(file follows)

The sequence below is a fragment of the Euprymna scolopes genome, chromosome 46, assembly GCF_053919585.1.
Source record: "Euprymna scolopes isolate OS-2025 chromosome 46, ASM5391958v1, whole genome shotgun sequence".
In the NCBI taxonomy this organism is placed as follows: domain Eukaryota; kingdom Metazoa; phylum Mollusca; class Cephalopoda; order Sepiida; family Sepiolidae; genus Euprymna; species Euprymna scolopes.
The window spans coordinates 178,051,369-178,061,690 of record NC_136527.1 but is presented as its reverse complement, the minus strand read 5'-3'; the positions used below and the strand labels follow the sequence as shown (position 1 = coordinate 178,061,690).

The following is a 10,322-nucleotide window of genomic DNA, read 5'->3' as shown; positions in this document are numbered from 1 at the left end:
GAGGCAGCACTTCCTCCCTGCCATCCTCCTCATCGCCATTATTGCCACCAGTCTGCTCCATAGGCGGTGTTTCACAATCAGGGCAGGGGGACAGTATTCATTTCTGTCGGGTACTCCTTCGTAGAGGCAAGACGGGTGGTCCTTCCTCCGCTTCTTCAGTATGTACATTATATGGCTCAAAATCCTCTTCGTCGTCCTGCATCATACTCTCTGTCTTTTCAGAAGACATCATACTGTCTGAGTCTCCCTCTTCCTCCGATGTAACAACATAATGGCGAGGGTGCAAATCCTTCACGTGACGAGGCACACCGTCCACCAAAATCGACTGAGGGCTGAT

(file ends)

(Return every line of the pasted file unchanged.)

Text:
The sequence below is a fragment of the Euprymna scolopes genome, chromosome 46, assembly GCF_053919585.1.
Source record: "Euprymna scolopes isolate OS-2025 chromosome 46, ASM5391958v1, whole genome shotgun sequence".
In the NCBI taxonomy this organism is placed as follows: domain Eukaryota; kingdom Metazoa; phylum Mollusca; class Cephalopoda; order Sepiida; family Sepiolidae; genus Euprymna; species Euprymna scolopes.
The window spans coordinates 178,051,369-178,061,690 of record NC_136527.1 but is presented as its reverse complement, the minus strand read 5'-3'; the positions used below and the strand labels follow the sequence as shown (position 1 = coordinate 178,061,690).

The following is a 10,322-nucleotide window of genomic DNA, read 5'->3' as shown; positions in this document are numbered from 1 at the left end:
GAGGCAGCACTTCCTCCCTGCCATCCTCCTCATCGCCATTATTGCCACCAGTCTGCTCCATAGGCGGTGTTTCACAATCAGGGCAGGGGGACAGTATTCATTTCTGTCGGGTACTCCTTCGTAGAGGCAAGACGGGTGGTCCTTCCTCCGCTTCTTCAGTATGTACATTATATGGCTCAAAATCCTCTTCGTCGTCCTGCATCATACTCTCTGTCTTTTCAGAAGACATCATACTGTCTGAGTCTCCCTCTTCCTCCGATGTAACAACATAATGGCGAGGGTGCAAATCCTTCACGTGACGAGGCACACCGTCCACCAAAATCGACTGAGGGCTGAT